Anne of Green Gables, by L.M. Montgomery – Beth wanted me to read this, and let me borrow her Reader’s Digest edition, which does have the entire text. It took me way longer to read this than it probably should have because of my method of switching between things. All I really knew about it was that it was about a Canadian orphan girl. On Prince Edward Island, the straight-laced Marilla Cuthbert and her quiet brother Matthew want to adopt a boy to help out on their farm, but due to some kind of mix-up, they end up with a girl instead. Anne is very imaginative and, at least at first, straightforward and literal even when it’s not to her advantage, which I can identify with. She also hates that she has red hair, which really shows how things change over time. A boy in her class makes fun of her for it, but then becomes fascinated with her, because that’s how everyone reacts to Anne to some extent. And the “he teases you because he likes you” idea is still around today. It’s always fascinating to see what was considered radical in a certain time and place, like how Marilla initially refuses to make Anne dresses with puffy sleeves, as is the fashion. It was also interesting that Marilla was a staunch Conservative, while the town busybody was a Liberal, although I don’t actually know what those parties believed back in the days. But then, I also sometimes feel that way about what some people find extreme even today. As far as relationships go, there was a fair amount of focus on Anne’s hatred of Gilbert that gradually changes to a friendly rivalry, I thought her relationship with her best friend Diana bordered on romantic, at least from a modern standpoint. It made me think of how people who read the Oz books today think of Dorothy and Ozma as a gay couple, and while I have no problem with that interpretation, it also kind of just seems to be how young girls interacted with their female friends back then. I have to wonder if Little Orphan Annie, also a spunky redhead, was influenced by Anne Shirley, although I haven’t seen any evidence of this. Anne of Green Gables didn’t have a dog, but she did have pupils. Also, this comic showed up around when I was finishing up the book.
So that was a weird coincidence.
Kingdoms of Elfin, by Sylvia Townsend Warner – I believe it was in junior high that I first started reading this, but, as with so many other things, I set it aside for a long time. It’s something I learned about from The Dictionary of Imaginary Places. This collection of short stories describes the various fairy courts of Europe, who call to mind human royalty and nobility taken to an exaggerated degree. These fairies, while mortal, live for centuries, and many of the inhabitants of the court are idle rich folk who dedicate themselves to various hobbies and passions, like travel abroad, capturing human children, and hunting with a pack of werewolves. Warner also comments on the belief that fairies have no souls, which colors their attitude toward religion. It’s also a very class-conscious society, where even though all fairies have wings, it’s not considered proper for the upper classes to fly; that’s for servants. The tales are kind of slow, but interesting and poetic in style, with the sense of being historical studies. There are also a lot of references to folklore and mythology, as you would probably expect.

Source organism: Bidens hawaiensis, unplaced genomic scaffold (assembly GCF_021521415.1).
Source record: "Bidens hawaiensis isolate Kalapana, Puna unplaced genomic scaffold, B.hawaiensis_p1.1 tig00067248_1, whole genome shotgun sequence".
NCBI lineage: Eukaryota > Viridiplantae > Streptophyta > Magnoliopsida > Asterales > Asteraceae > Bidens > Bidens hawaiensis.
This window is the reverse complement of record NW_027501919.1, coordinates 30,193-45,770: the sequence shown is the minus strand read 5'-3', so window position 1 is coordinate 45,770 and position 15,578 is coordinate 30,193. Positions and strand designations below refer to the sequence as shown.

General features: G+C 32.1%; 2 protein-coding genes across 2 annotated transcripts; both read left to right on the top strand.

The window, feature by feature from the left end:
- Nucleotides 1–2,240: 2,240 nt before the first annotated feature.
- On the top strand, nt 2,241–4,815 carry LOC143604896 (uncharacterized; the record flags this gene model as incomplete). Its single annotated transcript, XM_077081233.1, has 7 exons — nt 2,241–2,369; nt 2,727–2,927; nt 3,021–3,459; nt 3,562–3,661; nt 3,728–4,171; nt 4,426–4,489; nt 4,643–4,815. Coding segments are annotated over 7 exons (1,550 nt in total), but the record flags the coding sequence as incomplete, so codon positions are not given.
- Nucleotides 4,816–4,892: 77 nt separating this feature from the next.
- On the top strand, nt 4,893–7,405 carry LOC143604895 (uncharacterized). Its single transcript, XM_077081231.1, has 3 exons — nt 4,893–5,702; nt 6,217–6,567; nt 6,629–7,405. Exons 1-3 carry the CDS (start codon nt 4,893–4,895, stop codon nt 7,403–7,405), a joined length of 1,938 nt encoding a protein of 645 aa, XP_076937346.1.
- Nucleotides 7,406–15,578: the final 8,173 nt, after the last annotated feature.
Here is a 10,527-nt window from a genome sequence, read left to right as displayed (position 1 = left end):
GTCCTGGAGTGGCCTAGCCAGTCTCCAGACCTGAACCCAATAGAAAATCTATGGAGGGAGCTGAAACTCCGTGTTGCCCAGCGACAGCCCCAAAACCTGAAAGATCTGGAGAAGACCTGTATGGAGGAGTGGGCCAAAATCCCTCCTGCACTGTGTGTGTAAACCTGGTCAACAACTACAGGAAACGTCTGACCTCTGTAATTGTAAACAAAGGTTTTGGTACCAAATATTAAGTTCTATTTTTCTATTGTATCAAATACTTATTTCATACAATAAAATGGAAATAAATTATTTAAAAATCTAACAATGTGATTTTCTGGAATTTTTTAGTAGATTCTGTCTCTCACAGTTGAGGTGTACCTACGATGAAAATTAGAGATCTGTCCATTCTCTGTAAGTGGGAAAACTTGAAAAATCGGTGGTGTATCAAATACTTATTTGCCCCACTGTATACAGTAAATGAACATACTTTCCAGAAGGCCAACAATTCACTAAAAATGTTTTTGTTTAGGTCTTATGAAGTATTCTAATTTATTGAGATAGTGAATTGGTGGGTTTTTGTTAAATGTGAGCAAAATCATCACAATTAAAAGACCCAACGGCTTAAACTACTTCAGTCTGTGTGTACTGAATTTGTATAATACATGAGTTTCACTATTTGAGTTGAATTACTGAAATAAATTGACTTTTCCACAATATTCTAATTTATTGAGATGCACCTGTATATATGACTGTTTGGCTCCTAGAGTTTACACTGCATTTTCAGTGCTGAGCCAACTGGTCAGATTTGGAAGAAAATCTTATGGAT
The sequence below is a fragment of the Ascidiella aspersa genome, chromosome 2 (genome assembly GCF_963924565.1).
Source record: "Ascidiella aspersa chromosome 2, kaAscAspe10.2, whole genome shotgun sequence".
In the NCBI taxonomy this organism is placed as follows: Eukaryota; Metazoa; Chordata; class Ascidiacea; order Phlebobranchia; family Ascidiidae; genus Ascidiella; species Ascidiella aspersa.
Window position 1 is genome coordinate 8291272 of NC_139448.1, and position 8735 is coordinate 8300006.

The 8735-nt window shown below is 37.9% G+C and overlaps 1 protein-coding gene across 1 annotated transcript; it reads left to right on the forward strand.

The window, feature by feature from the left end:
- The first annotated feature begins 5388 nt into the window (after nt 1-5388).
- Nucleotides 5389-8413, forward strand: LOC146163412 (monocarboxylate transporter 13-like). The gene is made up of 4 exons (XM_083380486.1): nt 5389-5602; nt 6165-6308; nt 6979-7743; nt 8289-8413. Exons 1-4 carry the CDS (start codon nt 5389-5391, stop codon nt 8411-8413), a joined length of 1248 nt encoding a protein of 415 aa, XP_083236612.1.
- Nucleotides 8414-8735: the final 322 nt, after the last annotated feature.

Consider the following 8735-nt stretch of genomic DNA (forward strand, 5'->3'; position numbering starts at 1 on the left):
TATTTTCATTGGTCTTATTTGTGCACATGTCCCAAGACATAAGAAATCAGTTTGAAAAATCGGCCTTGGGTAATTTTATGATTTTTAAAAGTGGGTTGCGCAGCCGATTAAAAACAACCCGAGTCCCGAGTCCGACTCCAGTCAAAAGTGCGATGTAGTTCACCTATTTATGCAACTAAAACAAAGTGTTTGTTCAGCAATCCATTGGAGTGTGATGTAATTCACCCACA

The Perhappsy Chaps, by Ruth Plumly Thompson – This was Thompson’s first published book, from 1918, a few years before she took over writing the Oz books. Indeed, according to what I heard at the last OzCon, there’s a surviving fan letter she wrote to L. Frank Baum around when it was published. It’s a book of verse about the titular Perhappsies, a sort of tiny fairies who go around spreading happiness and cheer. They journey from their home at “the very edge of the world” to the United States to do good deeds. Arthur Henderson did the illustrations, and they’re very much of their time. One of the tales is a pretty direct reference to the story of the Shoemaker and the Elves, with the Perhappsies doing work for a cobbler overnight. Another has them finding lost umbrellas, a recurring theme in Thompson’s work. In addition to the stories of the chaps helping people, there are also some that just have them fooling around in parks and gyms and such. Like a lot of Thompson’s work, it comes across as a little overly precious. Towards the end of the book, she starts to introduce some more fantastic elements outside of the Perhappsies themselves, like a town of mice and bandits being turned into blackbirds. One unfortunately but absurdly racist verse has a giant kidnapping a “white and fat” baby from Philadelphia for his wife. The giants live in the South Seas but speak Japanese, or at least that’s what we’re told. Anyway, the Perhappsies switch the baby with a pig, but the giants are okay with raising it as their child. The book I have isn’t in great shape, but I’m glad I finally got to read it. About ten years ago, David Maxine had started to serialize the collection on his Hungry Tiger Talk blog, but for whatever reason, it didn’t get very far. The author wrote some other verses about these characters that aren’t included in the book, some of which appear in the International Wizard of Oz Club’s two collections of her work. They’re not all that interesting on their own, but they are in the sense that they continue Thompson’s general trend of playing on words denoting uncertainty.